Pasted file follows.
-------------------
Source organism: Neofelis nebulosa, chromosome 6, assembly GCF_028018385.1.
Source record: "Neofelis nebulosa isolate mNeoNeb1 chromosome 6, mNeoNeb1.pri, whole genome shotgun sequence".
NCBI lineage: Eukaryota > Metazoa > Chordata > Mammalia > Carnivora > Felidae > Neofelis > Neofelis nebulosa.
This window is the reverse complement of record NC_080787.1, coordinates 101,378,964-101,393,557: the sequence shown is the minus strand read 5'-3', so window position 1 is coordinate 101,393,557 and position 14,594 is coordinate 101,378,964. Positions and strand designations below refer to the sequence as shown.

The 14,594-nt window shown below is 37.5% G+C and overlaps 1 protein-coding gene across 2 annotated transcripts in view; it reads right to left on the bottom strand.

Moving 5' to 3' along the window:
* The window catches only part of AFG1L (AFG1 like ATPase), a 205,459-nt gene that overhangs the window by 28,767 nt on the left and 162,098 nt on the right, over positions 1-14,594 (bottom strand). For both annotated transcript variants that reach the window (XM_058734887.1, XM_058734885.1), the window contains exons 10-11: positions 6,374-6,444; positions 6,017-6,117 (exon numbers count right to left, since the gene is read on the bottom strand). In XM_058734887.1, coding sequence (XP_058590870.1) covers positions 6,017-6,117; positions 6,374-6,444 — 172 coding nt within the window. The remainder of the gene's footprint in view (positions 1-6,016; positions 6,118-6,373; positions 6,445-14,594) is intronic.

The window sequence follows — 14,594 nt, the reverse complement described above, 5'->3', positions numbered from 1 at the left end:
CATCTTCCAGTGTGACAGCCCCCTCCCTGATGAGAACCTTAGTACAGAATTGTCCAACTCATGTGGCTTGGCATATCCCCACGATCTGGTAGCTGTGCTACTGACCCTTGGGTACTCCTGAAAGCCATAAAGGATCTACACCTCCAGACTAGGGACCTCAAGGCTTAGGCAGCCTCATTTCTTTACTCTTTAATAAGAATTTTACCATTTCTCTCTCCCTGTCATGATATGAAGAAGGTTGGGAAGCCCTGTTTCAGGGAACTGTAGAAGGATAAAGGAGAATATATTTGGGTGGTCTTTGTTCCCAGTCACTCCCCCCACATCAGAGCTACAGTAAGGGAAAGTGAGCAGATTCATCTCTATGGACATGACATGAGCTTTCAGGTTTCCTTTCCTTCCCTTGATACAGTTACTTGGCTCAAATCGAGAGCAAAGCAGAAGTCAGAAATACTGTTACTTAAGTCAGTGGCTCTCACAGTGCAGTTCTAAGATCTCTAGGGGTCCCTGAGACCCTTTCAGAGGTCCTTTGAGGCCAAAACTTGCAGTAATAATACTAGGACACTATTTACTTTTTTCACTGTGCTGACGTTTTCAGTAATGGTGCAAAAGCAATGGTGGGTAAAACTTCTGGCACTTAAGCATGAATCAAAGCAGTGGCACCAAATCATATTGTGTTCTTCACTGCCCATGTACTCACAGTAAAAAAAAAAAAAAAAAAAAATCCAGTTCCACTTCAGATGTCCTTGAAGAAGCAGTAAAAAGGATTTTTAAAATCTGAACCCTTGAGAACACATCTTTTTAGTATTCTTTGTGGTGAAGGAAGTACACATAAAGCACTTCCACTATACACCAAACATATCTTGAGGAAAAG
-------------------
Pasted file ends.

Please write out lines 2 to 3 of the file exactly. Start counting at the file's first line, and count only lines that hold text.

Source record: "Neofelis nebulosa isolate mNeoNeb1 chromosome 6, mNeoNeb1.pri, whole genome shotgun sequence".
NCBI lineage: Eukaryota > Metazoa > Chordata > Mammalia > Carnivora > Felidae > Neofelis > Neofelis nebulosa.